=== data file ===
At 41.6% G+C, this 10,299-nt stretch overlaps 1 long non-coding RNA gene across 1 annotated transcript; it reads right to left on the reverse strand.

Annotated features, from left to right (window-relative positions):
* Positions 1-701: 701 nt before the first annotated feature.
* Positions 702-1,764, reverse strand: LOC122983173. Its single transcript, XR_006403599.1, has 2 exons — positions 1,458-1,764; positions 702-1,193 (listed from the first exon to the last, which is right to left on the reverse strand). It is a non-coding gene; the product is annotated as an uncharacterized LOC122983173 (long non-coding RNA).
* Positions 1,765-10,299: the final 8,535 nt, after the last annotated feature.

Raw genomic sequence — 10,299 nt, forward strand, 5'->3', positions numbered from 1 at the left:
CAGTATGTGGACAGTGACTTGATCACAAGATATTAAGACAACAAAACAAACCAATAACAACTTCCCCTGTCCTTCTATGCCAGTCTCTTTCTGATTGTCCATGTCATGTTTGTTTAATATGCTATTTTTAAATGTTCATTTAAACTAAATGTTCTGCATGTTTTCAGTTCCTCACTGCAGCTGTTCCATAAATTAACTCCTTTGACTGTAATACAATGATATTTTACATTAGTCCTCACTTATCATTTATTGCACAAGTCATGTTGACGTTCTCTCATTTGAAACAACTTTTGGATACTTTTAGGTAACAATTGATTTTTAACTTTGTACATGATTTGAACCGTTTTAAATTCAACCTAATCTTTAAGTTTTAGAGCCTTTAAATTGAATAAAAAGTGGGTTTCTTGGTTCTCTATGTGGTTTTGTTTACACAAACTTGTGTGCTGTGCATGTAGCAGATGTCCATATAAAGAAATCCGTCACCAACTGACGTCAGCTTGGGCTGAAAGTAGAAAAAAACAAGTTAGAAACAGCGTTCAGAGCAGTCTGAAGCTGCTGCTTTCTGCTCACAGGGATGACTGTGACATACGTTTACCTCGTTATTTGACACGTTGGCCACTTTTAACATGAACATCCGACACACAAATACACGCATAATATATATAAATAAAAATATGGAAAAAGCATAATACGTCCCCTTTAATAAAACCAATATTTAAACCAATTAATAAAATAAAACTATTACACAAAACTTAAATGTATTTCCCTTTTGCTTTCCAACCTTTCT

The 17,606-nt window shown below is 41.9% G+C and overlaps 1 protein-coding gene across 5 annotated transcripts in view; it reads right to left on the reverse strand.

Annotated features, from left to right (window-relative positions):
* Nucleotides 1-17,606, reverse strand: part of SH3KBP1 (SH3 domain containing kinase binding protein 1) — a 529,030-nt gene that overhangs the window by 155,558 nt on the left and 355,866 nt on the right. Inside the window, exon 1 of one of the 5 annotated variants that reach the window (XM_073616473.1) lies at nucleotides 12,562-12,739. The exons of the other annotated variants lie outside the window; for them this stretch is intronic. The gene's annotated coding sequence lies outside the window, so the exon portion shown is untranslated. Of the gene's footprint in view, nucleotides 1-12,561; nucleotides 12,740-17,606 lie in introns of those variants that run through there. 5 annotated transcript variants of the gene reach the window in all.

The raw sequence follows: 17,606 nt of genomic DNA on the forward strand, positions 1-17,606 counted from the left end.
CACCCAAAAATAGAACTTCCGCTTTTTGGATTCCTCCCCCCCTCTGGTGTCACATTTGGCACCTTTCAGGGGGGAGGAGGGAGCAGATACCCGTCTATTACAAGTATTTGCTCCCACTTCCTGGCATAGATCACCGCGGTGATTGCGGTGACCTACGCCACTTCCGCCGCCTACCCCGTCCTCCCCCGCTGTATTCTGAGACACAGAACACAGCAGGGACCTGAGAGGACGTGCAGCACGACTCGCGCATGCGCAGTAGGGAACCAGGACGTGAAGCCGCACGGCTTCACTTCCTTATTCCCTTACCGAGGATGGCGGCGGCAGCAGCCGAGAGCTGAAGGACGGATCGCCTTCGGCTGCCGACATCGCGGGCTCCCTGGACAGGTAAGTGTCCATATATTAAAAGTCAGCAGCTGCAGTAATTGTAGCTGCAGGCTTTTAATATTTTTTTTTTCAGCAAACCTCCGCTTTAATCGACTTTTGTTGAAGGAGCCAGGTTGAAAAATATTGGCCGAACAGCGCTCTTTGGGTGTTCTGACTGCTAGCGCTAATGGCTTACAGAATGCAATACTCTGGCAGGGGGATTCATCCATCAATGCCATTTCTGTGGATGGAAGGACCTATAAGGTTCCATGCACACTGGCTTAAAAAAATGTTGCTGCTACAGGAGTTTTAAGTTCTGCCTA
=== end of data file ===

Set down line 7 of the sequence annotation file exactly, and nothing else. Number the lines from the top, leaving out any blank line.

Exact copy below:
CAGTATGTGGACAGTGACTTGATCACAAGATATTAAGACAACAAAACAAACCAATAACAACTTCCCCTGTCCTTCTATGCCAGTCTCTTTCTGATTGTCCATGTCATGTTTGTTTAATATGCTATTTTTAAATGTTCATTTAAACTAAATGTTCTGCATGTTTTCAGTTCCTCACTGCAGCTGTTCCATAAATTAACTCCTTTGACTGTAATACAATGATATTTTACATTAGTCCTCACTTATCATTTATTGCACAAGTCATGTTGACGTTCTCTCATTTGAAACAACTTTTGGATACTTTTAGGTAACAATTGATTTTTAACTTTGTACATGATTTGAACCGTTTTAAATTCAACCTAATCTTTAAGTTTTAGAGCCTTTAAATTGAATAAAAAGTGGGTTTCTTGGTTCTCTATGTGGTTTTGTTTACACAAACTTGTGTGCTGTGCATGTAGCAGATGTCCATATAAAGAAATCCGTCACCAACTGACGTCAGCTTGGGCTGAAAGTAGAAAAAAACAAGTTAGAAACAGCGTTCAGAGCAGTCTGAAGCTGCTGCTTTCTGCTCACAGGGATGACTGTGACATACGTTTACCTCGTTATTTGACACGTTGGCCACTTTTAACATGAACATCCGACACACAAATACACGCATAATATATATAAATAAAAATATGGAAAAAGCATAATACGTCCCCTTTAATAAAACCAATATTTAAACCAATTAATAAAATAAAACTATTACACAAAACTTAAATGTATTTCCCTTTTGCTTTCCAACCTTTCT